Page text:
Peek and isEmpty Operation
Peek and isEmpty are quite simple to implement. We need to steer clear of exceptions though.
int peek()
{
if ( isEmpty() == True )
{
print( "Stack is empty!" )
return -1
}
else
return arr[top]
}
bool isEmpty()
{
if ( top == -1 )
return True
else
return False
}
2. Linked List Implementation
Before implementing stack with a linked list, let us first try to visualize a stack as a linked list. There are two ends of a linked list: head and tail.
Which end do you think should represent the top of the stack? ( Think! )
The top of the stack should be represented by head because otherwise, we would not be able to implement the operations of the stack in O(1) time complexity.
Let us assume that we have used class for linked list
class ListNode{
int val
ListNode next
}
What should an empty stack look like if implemented with a linked list? Ans: Its head will point to NULL
ListNode head = NULL
Is there any benefit to implementing a stack as linked list compared to arrays? Ans: We do not need to mention the size of the stack beforehand.
→ Although, if you want to implement a limit to prevent excess use, you may need to encapsulate the class ListNode inside some other class along with a data member capacity .
class Stack{
int capacity
class ListNode{
int val
ListNode next
}
}
We shall be using just using class ListNode below for simplicity.
→Let us move towards stack operations
PUSH Operation
The same properties hold as above with an added benefit that we need not worry about the stack being full
void push(int item)
{
ListNode temp = ListNode(item)
temp.next = head
head = temp
}
POP Operation
Properties of linked list relaxed us from checking if the stack is full in push operation. Do they provide any relaxation for exceptions in pop operation? No. We still need to check if the stack is empty.
Since the top is represented by the head in this implementation. How do we delete the first element in a linked list?
Simple, we make the second element as the head.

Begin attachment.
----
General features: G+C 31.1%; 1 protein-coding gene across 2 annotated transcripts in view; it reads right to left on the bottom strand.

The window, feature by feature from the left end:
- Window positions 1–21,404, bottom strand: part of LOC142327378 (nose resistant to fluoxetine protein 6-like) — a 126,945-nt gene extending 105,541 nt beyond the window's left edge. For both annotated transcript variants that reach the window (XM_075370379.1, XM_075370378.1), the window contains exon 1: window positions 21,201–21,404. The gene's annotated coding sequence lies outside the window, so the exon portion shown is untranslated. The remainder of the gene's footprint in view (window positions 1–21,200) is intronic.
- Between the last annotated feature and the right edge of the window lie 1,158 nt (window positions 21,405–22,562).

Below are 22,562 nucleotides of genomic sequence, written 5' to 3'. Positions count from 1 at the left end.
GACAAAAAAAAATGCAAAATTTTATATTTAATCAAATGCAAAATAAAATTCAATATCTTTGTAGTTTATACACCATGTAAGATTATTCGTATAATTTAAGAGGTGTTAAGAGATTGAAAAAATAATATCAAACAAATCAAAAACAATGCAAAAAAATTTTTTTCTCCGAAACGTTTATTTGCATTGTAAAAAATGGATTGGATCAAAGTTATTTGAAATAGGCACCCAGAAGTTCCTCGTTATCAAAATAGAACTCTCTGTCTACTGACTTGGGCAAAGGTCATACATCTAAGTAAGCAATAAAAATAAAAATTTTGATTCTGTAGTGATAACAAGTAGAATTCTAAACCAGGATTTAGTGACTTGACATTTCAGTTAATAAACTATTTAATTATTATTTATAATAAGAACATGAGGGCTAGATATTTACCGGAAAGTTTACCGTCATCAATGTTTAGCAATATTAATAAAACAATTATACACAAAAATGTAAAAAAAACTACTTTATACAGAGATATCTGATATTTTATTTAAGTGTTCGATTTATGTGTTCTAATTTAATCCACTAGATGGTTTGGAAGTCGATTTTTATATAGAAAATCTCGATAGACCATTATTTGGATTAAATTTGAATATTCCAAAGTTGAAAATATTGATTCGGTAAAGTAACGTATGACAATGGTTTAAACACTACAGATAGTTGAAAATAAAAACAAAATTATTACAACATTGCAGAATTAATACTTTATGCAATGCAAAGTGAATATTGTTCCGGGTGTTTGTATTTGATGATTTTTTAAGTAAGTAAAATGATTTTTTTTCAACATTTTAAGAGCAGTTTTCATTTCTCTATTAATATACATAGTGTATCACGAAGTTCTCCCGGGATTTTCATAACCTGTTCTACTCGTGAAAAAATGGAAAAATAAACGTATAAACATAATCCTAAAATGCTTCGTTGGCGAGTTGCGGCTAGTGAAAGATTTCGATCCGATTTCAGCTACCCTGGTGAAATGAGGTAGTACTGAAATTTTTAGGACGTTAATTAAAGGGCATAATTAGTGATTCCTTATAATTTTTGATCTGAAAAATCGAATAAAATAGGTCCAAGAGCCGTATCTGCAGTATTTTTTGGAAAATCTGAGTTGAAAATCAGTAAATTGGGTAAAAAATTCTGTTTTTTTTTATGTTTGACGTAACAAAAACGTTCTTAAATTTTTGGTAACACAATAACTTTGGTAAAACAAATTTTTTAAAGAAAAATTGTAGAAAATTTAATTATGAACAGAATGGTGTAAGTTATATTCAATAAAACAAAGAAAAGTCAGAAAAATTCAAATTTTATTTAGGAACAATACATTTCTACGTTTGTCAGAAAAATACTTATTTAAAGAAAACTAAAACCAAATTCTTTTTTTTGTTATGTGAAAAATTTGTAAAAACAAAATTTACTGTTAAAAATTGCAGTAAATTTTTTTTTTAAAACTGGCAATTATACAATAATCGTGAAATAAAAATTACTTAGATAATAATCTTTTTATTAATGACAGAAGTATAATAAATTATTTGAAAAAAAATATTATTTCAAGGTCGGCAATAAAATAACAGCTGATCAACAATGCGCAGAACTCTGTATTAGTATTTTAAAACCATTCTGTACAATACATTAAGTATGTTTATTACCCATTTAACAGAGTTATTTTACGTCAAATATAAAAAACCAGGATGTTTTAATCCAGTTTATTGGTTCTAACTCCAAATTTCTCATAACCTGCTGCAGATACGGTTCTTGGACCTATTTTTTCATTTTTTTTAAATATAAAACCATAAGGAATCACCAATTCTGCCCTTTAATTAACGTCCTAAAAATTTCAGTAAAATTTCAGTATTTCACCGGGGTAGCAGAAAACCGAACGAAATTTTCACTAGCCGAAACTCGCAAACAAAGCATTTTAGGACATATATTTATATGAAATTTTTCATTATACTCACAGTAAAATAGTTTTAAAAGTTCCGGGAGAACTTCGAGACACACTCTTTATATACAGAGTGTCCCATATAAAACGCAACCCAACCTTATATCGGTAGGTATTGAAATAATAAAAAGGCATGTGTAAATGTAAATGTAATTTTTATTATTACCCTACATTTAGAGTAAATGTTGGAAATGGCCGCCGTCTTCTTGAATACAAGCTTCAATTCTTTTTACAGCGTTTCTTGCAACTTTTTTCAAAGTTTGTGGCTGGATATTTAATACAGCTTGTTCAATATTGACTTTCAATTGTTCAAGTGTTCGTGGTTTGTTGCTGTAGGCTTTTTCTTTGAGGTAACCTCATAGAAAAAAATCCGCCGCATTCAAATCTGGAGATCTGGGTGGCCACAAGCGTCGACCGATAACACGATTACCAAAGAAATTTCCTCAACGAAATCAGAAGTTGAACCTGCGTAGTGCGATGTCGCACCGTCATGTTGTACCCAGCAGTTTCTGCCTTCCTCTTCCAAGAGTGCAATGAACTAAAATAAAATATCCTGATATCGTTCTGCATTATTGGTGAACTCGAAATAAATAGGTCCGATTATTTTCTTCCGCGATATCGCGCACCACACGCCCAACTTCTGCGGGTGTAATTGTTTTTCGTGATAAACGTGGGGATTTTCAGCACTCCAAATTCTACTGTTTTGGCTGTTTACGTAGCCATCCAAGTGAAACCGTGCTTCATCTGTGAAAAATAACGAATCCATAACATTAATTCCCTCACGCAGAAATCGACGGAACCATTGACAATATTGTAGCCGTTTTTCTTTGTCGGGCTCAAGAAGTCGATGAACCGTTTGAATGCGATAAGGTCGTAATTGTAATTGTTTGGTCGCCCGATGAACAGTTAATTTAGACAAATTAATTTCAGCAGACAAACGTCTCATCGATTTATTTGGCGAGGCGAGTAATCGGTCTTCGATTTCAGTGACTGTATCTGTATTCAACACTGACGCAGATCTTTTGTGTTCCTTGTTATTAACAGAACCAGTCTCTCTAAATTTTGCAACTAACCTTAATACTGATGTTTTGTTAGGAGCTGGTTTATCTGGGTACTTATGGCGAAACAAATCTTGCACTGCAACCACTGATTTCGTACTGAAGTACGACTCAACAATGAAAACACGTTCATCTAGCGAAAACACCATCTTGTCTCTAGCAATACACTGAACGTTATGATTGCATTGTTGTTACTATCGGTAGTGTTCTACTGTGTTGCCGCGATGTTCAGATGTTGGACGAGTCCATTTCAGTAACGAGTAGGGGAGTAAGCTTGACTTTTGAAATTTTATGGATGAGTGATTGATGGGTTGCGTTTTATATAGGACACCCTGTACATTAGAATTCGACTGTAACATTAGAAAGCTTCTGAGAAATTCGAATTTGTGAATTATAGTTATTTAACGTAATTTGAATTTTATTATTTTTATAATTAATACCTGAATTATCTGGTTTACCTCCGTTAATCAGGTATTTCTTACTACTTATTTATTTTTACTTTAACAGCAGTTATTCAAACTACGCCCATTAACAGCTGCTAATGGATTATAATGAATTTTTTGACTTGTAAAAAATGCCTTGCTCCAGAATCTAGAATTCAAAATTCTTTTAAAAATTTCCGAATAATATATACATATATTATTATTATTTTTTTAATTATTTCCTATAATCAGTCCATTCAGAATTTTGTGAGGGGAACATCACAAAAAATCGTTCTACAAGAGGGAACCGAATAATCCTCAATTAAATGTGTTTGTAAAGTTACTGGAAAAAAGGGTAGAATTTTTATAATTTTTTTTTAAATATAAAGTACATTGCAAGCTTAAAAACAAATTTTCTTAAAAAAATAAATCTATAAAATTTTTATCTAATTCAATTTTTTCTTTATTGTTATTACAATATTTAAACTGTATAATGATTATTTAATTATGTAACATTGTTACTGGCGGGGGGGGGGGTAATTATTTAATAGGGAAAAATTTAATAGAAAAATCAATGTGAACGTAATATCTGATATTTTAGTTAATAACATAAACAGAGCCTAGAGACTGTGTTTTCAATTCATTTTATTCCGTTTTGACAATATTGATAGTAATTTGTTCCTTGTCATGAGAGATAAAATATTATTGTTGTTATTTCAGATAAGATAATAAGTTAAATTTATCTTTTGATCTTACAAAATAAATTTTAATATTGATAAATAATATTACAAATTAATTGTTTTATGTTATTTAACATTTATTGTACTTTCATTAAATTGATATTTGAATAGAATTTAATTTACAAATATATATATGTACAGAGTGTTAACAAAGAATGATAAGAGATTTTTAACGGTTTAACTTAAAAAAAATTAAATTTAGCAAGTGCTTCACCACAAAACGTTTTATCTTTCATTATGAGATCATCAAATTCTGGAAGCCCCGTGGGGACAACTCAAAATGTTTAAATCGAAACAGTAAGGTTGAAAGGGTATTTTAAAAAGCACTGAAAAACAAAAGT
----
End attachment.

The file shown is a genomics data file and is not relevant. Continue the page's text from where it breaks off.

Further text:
void pop()
{
if ( head == NULL )
print ( "Stack is empty!" )
else
head = head.next
}
★ You may be required to deallocate the popped node to avoid memory leak according to your programming language's conventions.
Peek and isEmpty Operation
The implementation of these two operations is pretty simple and straight-forward in the linked list too.
int peek()
{
if ( head == NULL )
{
print ( "Stack is empty!" )
return -1
}
else
return head.val
}
bool isEmpty()
{
if ( head == NULL )
return True
else
return False
}
Augmentations in Stack
You can augment the stack data structure according to your needs. You can implement some extra operations like:-
- isFull(): tells you if the stack if filled to its capacity
- The pop operation could return the element being deleted
★ A quite interesting augmentation that has been asked in many interviews asks you to implement a MinStack which holds all properties of a regular stack but also returns the minimum value in the stack. Since all stack operations are expected to be executed in constant time, you need to return the minimum element in the stack in O(1) time complexity.
Applications of Stack Data Structure
- An "undo" mechanism in text editors
- Forward and backward feature in web browsers
- Check for balanced parentheses in an expression
- Expression evaluation and syntax parsing
- Backtracking . This is a process when you need to access the most recent data element in a series of elements. Think of a maze - how do you find a way from an entrance to an exit? Once you reach a dead end, you must backtrack. But backtrack to where? to the previous choice point. Therefore, at each choice point, you store on a stack all possible choices. Then backtracking simply means popping a next choice from the stack.
- We use a stack for the Iterative implementation of several recursive programs like tree traversals, DFS traversal in a graph, etc.
- For solving several problems in algorithms, we use a stack as the principle data structure with which they organize their information.
- Memory management: Any modern computer environment uses a stack as the primary memory management model for a running program.
Suggested Problems to solve
- Find next greater element in an array
- Min Stack Problem
- Check for balanced parentheses in an expression
- Largest Rectangle in a Histogram
- Trapping Rainwater
- Reverse a stack using recursion
- Validate Stack Sequences
- Merge overlapping intervals
- Sort a stack using another stack
- Check if a string is a palindrome using stacks
Happy Coding! Enjoy Algorithms!